Two research teams have each used the biggest collection yet of flowering-plant genes to map out the floral family tree.
"We got the same answer," says Michael J. Moore of Oberlin College in Ohio. Both family trees show the same basic arrangement of the eight lineages that still bloom today. Five of the eight appear as short branches at the top, a sign that the five more-recent lineages split from each other rapidly. The new analyses calculate that when these lineages split at least 125 million years ago, the divisions took place in less than 5 million years.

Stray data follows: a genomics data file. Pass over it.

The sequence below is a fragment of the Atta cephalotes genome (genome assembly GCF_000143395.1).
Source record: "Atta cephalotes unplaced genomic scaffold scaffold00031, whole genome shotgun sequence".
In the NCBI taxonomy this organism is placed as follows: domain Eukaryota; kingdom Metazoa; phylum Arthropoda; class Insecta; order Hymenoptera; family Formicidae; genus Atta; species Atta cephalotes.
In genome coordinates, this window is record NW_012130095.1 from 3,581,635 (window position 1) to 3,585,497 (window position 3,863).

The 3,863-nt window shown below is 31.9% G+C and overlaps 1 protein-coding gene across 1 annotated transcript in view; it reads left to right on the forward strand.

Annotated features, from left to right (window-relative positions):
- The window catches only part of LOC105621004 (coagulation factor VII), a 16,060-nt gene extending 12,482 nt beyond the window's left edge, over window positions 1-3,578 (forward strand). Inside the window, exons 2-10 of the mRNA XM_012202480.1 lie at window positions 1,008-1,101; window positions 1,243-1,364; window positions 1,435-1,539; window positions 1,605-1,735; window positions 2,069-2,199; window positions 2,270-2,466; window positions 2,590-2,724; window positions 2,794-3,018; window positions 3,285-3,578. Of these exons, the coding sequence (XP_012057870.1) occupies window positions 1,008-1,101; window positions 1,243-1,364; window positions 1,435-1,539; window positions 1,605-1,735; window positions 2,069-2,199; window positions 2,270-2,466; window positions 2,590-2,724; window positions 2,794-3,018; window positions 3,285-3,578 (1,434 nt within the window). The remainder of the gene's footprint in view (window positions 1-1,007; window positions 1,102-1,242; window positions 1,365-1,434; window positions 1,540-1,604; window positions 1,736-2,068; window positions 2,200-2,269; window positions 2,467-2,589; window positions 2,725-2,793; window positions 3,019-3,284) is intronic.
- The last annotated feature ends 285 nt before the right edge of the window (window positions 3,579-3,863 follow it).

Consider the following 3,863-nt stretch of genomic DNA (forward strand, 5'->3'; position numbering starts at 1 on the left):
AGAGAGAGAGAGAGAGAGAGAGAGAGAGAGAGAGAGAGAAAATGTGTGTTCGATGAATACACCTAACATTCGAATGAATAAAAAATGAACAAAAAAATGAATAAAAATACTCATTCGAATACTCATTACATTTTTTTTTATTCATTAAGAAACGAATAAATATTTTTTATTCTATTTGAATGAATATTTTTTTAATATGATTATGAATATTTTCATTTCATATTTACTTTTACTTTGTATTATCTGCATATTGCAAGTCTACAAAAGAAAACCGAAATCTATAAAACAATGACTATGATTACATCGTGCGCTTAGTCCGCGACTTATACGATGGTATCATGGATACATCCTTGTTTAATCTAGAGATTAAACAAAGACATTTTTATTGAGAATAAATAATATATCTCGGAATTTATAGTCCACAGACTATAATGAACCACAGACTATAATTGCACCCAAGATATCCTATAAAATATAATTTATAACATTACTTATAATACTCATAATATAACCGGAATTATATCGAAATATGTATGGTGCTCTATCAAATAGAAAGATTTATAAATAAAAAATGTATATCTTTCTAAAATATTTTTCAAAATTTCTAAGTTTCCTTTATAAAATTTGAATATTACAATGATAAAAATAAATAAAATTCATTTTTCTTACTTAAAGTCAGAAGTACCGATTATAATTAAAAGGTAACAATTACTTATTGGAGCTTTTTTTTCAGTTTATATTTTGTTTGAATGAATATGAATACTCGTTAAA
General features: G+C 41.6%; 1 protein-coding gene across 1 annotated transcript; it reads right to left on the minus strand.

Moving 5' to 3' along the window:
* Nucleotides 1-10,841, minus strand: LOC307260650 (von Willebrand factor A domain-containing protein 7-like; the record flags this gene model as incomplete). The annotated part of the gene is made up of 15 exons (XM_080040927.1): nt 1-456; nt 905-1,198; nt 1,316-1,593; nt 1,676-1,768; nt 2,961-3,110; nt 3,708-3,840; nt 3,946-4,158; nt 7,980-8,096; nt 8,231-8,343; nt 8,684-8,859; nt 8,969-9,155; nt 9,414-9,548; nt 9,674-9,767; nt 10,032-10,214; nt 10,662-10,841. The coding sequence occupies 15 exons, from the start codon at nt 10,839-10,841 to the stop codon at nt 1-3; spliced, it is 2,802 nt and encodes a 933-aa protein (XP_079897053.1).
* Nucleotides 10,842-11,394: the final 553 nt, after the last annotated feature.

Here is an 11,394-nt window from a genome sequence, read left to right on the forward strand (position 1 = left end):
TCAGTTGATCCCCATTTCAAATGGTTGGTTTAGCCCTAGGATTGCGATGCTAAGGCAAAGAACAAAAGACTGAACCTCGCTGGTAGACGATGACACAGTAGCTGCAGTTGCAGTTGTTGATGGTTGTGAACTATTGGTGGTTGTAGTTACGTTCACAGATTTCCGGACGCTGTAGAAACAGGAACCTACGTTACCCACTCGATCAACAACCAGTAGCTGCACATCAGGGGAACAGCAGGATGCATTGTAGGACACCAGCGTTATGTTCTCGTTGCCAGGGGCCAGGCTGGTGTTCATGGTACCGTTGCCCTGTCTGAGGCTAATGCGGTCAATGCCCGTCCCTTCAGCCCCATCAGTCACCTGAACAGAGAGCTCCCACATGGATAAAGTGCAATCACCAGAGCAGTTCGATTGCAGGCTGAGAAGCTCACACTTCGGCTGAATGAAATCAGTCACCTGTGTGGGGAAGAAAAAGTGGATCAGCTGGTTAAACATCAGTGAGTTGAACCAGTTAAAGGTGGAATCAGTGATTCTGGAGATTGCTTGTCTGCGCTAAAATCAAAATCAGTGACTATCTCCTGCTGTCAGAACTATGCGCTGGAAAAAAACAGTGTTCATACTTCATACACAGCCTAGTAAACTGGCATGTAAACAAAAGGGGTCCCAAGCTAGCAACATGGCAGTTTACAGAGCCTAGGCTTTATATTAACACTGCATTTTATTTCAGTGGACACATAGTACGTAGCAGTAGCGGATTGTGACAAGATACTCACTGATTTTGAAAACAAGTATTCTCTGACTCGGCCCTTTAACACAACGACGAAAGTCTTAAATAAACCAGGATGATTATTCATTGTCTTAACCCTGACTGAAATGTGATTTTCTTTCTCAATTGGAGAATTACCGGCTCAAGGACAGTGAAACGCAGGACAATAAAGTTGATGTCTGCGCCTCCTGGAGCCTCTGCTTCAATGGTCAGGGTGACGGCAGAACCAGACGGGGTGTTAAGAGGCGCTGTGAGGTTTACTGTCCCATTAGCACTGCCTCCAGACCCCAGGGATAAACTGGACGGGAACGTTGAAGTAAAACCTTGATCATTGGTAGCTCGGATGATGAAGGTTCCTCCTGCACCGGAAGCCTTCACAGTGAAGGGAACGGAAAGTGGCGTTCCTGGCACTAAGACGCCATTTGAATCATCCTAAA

Fast divergences are hard to reconstruct, so botanists have struggled to sort out the relationships among the more-recent lineages. Both of the new trees show the same position for the eudicots, the biggest flowering lineage, which includes many common plants, from buttercups to mustards. It turns out to be the closest branch to the second-largest lineage, the monocots, which include grasses, lilies, and related pl